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I think I found the answer to this question in another thread, but if anyone can confirm I would appreciate it.
My 86 GT has had the Cobra intake on it since I have owned it, which does not have the coolant lines running to it, since there is no EGR spacer on the Cobra intake. It is all one piece. I am moving to a new intake (the Professional Products knock-off of the Edelbrock Performer), which will require the EGR spacer (I'm in Cali and have to pass SMOG).
From what I have read, the coolant lines run from one of the rear ports on the lower intake, to the back of the EGR spacer, then from the front of the ERG spacer to the heater supply/return tube. My heater tube has a small connecting tube that sticks straight up from it, which appears to have been plugged when the Cobra intake was installed. My plan is to unplug that connection and connect some new hoses as described above. Since the shop manual does not seem to cover those connections, I was hoping someone could confirm that this is in fact the correct way to connect the EGR spacer coolant lines.
Thanks in advance for your help.
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So, I guess actually you are pro-smog, not anti-smog.
Unfortunately, being in CA, if you want to still drive on the street, I have to stay emissions legal. I would love to eliminate all of my emissions stuff, but still want to be able to license the car for the road.
I certainly makes sense to try and cool the air before entering the intake manifold, it just doesn't seem like it would really do much to help that. I guess 180-200 degree coolant is colder than a hot intake manifold.
Saw this right before I was going to make a thread. Please someone help! I have a stock 1990 5.0 GT, I had to replace the gasket from my throttle body to the egr/spacer. The old gasket was caked on there so badly I used a small pneumatic grinder to get it off. In doing so I must've scratched the surfaces on both the Throttle body and the egr. I started it up and coolant leaked everywhere! Started to get drawn in through the intake and engine started to bog and almost died before i turned it off. My questions are
How do I bypass the coolant lines? I dont want any coolant at all going through so it can leak and get drawn into my engine. Do I just take those two black hoses running into the egr and 1.) Put them together somehow, or 2.) Cap them off somehow?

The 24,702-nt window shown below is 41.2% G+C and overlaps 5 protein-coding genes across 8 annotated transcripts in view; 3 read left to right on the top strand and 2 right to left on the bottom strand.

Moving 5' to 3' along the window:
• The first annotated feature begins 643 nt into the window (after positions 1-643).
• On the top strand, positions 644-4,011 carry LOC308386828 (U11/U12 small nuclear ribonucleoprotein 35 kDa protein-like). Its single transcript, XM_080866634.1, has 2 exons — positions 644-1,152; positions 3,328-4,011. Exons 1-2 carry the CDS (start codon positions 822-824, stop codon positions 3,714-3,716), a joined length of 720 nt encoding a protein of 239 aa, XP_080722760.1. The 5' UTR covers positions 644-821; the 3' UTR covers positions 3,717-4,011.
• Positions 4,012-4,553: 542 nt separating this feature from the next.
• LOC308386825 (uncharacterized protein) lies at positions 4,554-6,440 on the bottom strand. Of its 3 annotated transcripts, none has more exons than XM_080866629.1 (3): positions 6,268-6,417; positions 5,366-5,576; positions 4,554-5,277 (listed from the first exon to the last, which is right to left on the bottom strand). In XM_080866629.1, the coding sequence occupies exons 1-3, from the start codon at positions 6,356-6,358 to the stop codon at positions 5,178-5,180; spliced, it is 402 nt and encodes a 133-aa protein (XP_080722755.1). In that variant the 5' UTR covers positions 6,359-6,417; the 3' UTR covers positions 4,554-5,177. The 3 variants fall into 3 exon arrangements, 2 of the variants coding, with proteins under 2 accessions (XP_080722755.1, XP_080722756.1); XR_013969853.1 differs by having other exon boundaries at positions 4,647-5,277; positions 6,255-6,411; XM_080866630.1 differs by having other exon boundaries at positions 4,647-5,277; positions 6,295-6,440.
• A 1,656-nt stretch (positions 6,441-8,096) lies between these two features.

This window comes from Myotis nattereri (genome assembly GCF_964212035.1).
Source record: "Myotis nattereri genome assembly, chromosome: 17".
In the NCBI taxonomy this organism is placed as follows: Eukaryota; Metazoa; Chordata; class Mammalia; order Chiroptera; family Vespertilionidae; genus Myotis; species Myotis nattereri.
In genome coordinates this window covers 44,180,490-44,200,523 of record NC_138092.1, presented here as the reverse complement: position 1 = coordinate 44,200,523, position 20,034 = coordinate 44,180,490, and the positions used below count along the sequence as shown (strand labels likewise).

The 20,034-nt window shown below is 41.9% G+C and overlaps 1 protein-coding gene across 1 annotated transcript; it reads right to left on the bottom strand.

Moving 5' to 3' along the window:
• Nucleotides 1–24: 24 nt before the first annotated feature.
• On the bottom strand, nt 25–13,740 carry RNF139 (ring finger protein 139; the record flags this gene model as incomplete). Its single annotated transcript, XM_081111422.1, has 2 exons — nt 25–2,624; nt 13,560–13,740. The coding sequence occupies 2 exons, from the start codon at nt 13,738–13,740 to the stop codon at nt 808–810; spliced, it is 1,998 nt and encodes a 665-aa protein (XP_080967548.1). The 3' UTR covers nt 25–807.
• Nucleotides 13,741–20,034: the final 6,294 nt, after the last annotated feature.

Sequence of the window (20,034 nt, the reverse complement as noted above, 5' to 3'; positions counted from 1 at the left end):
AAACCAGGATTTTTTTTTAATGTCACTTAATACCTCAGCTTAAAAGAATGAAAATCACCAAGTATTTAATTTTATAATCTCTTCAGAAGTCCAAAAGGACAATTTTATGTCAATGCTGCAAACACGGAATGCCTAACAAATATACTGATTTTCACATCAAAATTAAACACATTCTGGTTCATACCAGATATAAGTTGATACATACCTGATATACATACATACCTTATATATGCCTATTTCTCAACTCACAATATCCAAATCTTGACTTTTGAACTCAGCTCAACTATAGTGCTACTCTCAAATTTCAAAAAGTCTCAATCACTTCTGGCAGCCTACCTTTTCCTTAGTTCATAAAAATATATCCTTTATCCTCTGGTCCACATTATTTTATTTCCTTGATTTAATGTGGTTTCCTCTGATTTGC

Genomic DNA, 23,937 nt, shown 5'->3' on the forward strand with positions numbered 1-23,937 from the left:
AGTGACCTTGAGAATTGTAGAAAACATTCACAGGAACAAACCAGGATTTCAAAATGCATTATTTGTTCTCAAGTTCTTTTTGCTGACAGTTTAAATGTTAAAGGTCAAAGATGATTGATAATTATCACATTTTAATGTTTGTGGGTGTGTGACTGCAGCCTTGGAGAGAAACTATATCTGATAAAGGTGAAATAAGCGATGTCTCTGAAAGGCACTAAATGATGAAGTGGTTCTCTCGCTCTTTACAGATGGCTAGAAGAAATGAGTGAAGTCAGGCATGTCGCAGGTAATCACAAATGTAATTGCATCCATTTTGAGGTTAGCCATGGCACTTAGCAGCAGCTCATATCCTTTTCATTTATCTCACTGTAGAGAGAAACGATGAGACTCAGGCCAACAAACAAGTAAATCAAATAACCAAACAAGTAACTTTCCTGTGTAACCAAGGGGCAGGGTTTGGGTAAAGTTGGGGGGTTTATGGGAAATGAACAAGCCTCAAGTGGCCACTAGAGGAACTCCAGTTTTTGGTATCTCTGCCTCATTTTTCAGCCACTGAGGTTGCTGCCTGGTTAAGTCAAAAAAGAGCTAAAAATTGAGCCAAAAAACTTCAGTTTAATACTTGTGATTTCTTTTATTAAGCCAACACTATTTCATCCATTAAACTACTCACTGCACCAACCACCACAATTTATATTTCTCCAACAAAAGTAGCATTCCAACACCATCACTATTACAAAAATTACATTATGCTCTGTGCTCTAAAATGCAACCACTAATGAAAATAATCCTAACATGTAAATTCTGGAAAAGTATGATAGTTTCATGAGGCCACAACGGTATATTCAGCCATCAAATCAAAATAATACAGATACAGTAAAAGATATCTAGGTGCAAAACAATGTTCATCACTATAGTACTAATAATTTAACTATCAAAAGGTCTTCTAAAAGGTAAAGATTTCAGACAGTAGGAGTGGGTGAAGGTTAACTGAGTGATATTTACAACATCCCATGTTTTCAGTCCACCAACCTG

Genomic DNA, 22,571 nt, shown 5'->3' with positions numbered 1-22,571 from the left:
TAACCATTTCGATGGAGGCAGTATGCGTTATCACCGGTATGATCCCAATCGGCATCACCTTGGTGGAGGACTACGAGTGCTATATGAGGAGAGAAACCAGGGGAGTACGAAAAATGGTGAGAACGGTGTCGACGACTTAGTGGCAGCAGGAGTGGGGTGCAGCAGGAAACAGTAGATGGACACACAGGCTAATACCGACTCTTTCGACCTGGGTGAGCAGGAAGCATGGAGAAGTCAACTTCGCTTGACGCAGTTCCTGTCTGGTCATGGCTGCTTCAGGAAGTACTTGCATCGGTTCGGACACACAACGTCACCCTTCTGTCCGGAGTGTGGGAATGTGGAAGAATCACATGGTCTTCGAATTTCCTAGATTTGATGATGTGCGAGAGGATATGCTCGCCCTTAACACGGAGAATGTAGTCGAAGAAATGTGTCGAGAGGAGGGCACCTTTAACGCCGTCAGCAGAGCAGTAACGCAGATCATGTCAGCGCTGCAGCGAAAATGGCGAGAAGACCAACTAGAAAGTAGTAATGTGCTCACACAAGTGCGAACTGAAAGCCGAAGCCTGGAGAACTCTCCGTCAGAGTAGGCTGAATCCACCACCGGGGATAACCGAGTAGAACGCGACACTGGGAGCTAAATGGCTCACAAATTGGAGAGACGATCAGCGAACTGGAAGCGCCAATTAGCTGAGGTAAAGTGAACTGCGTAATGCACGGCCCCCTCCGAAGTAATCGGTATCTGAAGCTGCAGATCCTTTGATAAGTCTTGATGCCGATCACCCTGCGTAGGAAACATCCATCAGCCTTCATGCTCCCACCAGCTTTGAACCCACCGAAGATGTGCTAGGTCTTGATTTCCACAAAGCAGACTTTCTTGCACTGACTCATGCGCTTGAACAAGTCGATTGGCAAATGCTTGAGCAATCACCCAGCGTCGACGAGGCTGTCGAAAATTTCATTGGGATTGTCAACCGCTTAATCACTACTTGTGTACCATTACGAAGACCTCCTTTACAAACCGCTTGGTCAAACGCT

Secondly, reading up on this issue many people argue about what the purpose is. Assuming it is to cool the exhaust gases, people said there will be a problem of the egr getting hot and my main CONCERN, the engine pinging or detonating and stuff. How do I avoid this? Delete the egr somehow? Just plug up the lines to it? Please someone help I am desperate!!!
Idk I don't believe in myself for that to work to well, deleting/bypassing seems simple enough, I just want to know the few specifics of exactly what to do.
If you decide to delete it, I recommend the the Accufab throttle body and EGR delete spacer.
I got this for my '87, I needed a throttle body anyway, and the car was running like crap due to faulty EGR components so I went the delete route. I don't have to worry about emissions in Texas so spending the money fixing all of the EGR stuff versus deleting it was a no brainer. I don't know about your situation and your state laws. Also, with a 1990 model, you'll either have to buy a jumper that tricks the computer, or you'll have to live with your check engine light on all the time. They sell them on Ebay from time to time, or you can make your own, I've seen the plans on the innerwebs.
Here's the parts I got, I think you can just buy the spacer if your throttle body is OK:
If you unplug the vac line from the valve the pcm will delete the function and not set a visible CEL. Then you can bypass the spacer with no issues. You still have egr gases going up to the spacer but you wont have any drivability issues.
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